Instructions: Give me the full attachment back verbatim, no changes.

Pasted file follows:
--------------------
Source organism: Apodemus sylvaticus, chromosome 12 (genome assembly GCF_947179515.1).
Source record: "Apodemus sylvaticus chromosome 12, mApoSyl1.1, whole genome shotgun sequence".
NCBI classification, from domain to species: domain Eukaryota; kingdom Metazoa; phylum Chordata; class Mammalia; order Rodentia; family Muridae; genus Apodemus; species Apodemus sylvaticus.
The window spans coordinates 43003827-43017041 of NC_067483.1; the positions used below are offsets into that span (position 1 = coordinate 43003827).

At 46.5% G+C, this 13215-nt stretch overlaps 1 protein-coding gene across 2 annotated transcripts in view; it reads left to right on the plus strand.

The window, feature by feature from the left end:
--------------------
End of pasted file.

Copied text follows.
Source organism: Apodemus sylvaticus, chromosome 12 (genome assembly GCF_947179515.1).
Source record: "Apodemus sylvaticus chromosome 12, mApoSyl1.1, whole genome shotgun sequence".
NCBI classification, from domain to species: domain Eukaryota; kingdom Metazoa; phylum Chordata; class Mammalia; order Rodentia; family Muridae; genus Apodemus; species Apodemus sylvaticus.
The window spans coordinates 43003827-43017041 of NC_067483.1; the positions used below are offsets into that span (position 1 = coordinate 43003827).

At 46.5% G+C, this 13215-nt stretch overlaps 1 protein-coding gene across 2 annotated transcripts in view; it reads left to right on the plus strand.

The window, feature by feature from the left end: